2 Computing Logarithms

In the last chapter we gave examples of how one could fill in a curve of the form \(x=b^p\) in a laborious iterative fashion and, by inverting the result, one could in principle obtain the exponent \(p\) (the logarithm) that corresponded to a given \(x\) for that particular base. Rather than taking such an iterative approach and “filling in” tables of numbers5, we would rather be able to generate a formula for a logarithm of any given number (and, in fact, for any chosen base) and be able to compute it to any desired accuracy.

In what follows we will use calculus to find a natural base to use for our computations. With our appropriate definition of a natural logarithm we can use a standard technique to find a Taylor Series in terms of the argument \(x\) to create a formula for computing the natural logarithm of \(x\) using our natural base. Then, by using one of our general rules of logarithms, we can find the common (Base 10) logarithm of the number \(x\) to any reasonably desired accuracy. Those readers not versed in the mathematics of the calculus should not be deterred from reading through the following sections. Equations for computing logarithms, including example lines of computer code, are presented which might still be of interest to some readers. So even though the details presented might appear esoteric to the non-expert, they are provided for completeness of the topic of the logarithm.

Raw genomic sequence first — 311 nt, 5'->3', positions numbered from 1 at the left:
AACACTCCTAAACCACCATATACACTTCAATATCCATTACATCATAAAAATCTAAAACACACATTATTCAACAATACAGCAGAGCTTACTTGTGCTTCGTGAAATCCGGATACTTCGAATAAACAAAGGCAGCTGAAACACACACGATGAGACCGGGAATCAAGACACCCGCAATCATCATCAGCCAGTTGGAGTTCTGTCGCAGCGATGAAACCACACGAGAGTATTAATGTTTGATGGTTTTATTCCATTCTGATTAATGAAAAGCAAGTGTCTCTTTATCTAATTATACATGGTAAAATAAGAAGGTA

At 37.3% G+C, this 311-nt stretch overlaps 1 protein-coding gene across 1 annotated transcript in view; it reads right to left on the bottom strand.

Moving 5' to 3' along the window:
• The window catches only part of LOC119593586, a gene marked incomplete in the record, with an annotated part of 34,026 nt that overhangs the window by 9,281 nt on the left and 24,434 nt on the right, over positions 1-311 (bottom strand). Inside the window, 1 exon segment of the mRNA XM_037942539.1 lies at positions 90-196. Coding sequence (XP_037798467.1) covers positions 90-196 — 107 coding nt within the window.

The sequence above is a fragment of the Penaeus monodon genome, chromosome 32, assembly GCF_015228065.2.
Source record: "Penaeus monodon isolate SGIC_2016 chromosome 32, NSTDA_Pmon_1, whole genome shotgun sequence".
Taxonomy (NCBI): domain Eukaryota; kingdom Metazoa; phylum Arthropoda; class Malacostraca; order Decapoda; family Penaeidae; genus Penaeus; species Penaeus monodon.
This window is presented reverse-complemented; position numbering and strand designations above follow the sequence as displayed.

1. It is estimated that Napier spent 20 years developing his first complete table of logarithms! And the connection between Napier’s approach and an “exponential” approach would not be made for yet another 20 years after that.↩︎